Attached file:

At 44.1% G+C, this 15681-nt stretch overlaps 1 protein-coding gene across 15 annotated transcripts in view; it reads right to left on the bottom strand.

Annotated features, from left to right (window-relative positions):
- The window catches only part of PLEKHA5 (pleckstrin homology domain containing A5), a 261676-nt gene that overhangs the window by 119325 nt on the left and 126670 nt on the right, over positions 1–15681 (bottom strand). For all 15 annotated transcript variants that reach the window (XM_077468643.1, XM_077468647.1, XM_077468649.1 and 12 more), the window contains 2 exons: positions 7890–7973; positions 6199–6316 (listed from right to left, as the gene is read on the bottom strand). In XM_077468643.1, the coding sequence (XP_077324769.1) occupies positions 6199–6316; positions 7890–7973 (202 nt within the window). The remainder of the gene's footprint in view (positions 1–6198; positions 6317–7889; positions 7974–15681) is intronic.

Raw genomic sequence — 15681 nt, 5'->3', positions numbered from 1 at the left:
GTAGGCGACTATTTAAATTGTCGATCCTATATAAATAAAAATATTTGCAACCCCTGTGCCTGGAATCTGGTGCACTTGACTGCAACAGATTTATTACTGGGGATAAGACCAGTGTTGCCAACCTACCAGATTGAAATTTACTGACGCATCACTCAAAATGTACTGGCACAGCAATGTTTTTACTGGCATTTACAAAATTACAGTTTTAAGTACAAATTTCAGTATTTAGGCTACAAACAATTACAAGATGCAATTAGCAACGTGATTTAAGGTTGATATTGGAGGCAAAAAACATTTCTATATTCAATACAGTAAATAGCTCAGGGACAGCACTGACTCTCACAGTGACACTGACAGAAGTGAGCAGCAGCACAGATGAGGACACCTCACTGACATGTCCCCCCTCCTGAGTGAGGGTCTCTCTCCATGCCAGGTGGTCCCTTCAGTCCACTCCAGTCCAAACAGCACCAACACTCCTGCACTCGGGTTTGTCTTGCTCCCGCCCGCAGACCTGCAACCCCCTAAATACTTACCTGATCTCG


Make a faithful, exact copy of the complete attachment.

At 44.1% G+C, this 15681-nt stretch overlaps 1 protein-coding gene across 15 annotated transcripts in view; it reads right to left on the bottom strand.

Annotated features, from left to right (window-relative positions):
- The window catches only part of PLEKHA5 (pleckstrin homology domain containing A5), a 261676-nt gene that overhangs the window by 119325 nt on the left and 126670 nt on the right, over positions 1–15681 (bottom strand). For all 15 annotated transcript variants that reach the window (XM_077468643.1, XM_077468647.1, XM_077468649.1 and 12 more), the window contains 2 exons: positions 7890–7973; positions 6199–6316 (listed from right to left, as the gene is read on the bottom strand). In XM_077468643.1, the coding sequence (XP_077324769.1) occupies positions 6199–6316; positions 7890–7973 (202 nt within the window). The remainder of the gene's footprint in view (positions 1–6198; positions 6317–7889; positions 7974–15681) is intronic.

Raw genomic sequence — 15681 nt, 5'->3', positions numbered from 1 at the left:
GTAGGCGACTATTTAAATTGTCGATCCTATATAAATAAAAATATTTGCAACCCCTGTGCCTGGAATCTGGTGCACTTGACTGCAACAGATTTATTACTGGGGATAAGACCAGTGTTGCCAACCTACCAGATTGAAATTTACTGACGCATCACTCAAAATGTACTGGCACAGCAATGTTTTTACTGGCATTTACAAAATTACAGTTTTAAGTACAAATTTCAGTATTTAGGCTACAAACAATTACAAGATGCAATTAGCAACGTGATTTAAGGTTGATATTGGAGGCAAAAAACATTTCTATATTCAATACAGTAAATAGCTCAGGGACAGCACTGACTCTCACAGTGACACTGACAGAAGTGAGCAGCAGCACAGATGAGGACACCTCACTGACATGTCCCCCCTCCTGAGTGAGGGTCTCTCTCCATGCCAGGTGGTCCCTTCAGTCCACTCCAGTCCAAACAGCACCAACACTCCTGCACTCGGGTTTGTCTTGCTCCCGCCCGCAGACCTGCAACCCCCTAAATACTTACCTGATCTCG